With only days left in 2021, it’s time to finally close the books on the 2021 season, and boy am I thankful for that. While we are still waiting to hear from Ryan Zimmerman on what his next moves are for the future and wondering how the new up and coming prospects are going to fit into the “re-tooling” or whatever we are calling this time, the 2019 Washington Nationals feel like a distant and lifetime ago. The Washington Nationals 2021 season saw the departure of even more fan favorites from the 2019 World Series team and the birth of a new age here in Washington D.C.
If you look at the 2018 and the 2019 Washington Nationals rosters, currently there are only seven players left from that team: Juan Soto; Victor Robles; Andrew Stevenson, Auston Voth, Stephen Strasburg, Erick Feede, and Joe Ross. That is incredible to think of all that turnover. Is it due to the fact the Nationals built an older team to win a World Series and through trades, retirements, and free-agent signings elsewhere that the 2019 team is just a distant memory and pictures that hang on a lot of our walls in our offices, basements etc…
Is the turnover a symptom of something greater going on across the league? While we will never really know the answer to that question, however, one thing is for sure 2021 marked the end of something and the start of something new.
There are a lot of questions that are going to need to be answered in the weeks, months, and seasons ahead, but at the end of the day, were the results of 2021 really a surprise? I personally, do not think so, and here is why. During the 2020 offseason, the Nationals front office signed free agent players to one-year deals and no long-term deals. Was the intention of the front office during the offseason to sign players at a bargain rate and then if things go south easily be able to trade them off to teams in playoff contention?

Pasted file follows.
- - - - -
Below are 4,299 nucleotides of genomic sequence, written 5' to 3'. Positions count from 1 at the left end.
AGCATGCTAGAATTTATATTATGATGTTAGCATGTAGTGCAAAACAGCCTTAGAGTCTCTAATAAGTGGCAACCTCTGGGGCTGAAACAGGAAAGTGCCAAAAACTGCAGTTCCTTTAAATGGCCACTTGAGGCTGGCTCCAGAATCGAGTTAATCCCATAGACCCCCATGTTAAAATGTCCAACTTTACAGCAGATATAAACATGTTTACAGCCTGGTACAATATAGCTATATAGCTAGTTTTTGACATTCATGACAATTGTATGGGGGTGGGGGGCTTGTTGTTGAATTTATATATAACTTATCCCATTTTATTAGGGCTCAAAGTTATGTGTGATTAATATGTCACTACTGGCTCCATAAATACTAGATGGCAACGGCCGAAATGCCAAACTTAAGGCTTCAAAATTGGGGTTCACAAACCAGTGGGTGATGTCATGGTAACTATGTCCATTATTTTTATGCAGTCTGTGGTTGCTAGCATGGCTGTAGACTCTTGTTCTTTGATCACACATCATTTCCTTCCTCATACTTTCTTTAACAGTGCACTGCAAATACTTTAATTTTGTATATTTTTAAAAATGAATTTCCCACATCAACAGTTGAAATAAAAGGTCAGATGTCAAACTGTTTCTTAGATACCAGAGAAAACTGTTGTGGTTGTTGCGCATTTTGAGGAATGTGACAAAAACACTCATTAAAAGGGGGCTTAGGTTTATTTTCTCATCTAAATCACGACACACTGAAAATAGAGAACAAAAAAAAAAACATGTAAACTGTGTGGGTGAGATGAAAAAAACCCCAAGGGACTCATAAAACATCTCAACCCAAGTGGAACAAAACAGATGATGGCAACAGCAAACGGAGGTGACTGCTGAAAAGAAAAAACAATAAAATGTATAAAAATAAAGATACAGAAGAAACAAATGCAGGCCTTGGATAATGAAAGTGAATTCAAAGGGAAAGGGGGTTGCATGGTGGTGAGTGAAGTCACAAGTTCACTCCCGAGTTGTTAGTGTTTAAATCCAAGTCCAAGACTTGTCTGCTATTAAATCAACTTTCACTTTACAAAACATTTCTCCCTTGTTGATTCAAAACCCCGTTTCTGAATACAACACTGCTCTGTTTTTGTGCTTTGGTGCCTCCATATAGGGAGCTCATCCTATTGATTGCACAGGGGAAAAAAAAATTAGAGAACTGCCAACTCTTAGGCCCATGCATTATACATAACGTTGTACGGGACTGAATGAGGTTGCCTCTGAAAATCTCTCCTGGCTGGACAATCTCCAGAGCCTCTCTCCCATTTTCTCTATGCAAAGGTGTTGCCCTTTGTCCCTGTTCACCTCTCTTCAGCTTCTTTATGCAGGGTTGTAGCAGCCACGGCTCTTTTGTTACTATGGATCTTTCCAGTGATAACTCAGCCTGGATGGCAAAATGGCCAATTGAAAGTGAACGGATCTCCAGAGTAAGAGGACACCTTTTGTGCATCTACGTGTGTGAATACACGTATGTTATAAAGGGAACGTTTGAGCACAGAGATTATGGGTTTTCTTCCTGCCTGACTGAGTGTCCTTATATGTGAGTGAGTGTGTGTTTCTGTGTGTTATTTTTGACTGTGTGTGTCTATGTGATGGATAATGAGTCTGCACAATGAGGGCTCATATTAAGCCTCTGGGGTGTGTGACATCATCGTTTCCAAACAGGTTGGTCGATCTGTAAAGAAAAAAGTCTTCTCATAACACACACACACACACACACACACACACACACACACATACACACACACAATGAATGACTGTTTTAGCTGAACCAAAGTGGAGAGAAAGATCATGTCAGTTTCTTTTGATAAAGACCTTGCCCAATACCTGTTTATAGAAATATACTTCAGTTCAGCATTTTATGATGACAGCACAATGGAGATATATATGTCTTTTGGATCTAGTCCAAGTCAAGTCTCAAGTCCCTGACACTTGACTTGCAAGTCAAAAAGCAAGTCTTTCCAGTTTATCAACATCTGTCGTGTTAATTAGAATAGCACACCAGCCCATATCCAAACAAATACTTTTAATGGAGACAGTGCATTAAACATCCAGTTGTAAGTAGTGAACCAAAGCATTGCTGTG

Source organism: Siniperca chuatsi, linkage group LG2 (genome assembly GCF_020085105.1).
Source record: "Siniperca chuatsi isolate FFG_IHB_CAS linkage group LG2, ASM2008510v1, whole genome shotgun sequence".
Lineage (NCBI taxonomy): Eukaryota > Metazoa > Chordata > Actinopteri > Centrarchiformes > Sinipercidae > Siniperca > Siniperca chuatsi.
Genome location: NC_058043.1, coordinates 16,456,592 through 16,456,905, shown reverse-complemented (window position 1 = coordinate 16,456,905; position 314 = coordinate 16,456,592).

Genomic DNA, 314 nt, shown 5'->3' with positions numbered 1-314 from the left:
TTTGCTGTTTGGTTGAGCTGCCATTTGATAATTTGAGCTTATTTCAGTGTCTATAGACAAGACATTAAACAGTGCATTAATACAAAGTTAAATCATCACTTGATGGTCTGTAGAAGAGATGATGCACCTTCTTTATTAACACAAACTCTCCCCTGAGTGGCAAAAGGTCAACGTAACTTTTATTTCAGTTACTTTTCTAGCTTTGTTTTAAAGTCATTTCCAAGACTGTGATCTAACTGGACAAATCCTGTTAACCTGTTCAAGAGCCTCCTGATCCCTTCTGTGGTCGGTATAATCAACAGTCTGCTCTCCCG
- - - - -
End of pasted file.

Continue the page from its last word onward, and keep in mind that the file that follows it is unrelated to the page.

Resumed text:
Was the front office ever really interested in competing during the 2021 season? Or was it the plan to always tread water and then unload those players at the trade deadline and always start a re-build? There is only really a handful of people who would be able to answer that question, and we may never know the real answer, but part of me feels like the treading water option was always the plan.
Related Article: What’s the Plan for the 2022 Season? Simple, Make Juan Soto want to Stay
So what’s next in 2022? What’s the plan going forward? How can a fan base which has become so accustomed to winning on the field come to grips with the tough reality of some hard sledding ahead? How do an organization and fans measure success that is still evaluating players all around the baseball diamond? Will the new CBA finally give Nationals ownership the courage and the ability to ensure that Juan Soto never hits free agency? What will happen to its last big free agent signings: Strasburg and Corbin, more importantly, Strasburg?
There are a lot of questions that need to be answered and the answers might not be answered this upcoming season (whenever it starts), but watching the team navigate through finding the answers should be interesting to watch and one of the best storylines in Major League Baseball and an underrated one at best. Yes, there are a lot of other interesting storylines to focus on around baseball, and a lot of those storylines do focus on another NL East team that plays in Queens, New York, however, I think that the story of the new Washington Nationals is going to be a fun, annoying at times, hard to stomach, frustrating or however you want to describe, but one that I am glad to be able to write about. I hope that you will come along with me for the ride!
So, here’s to 2022 and New Beginnings.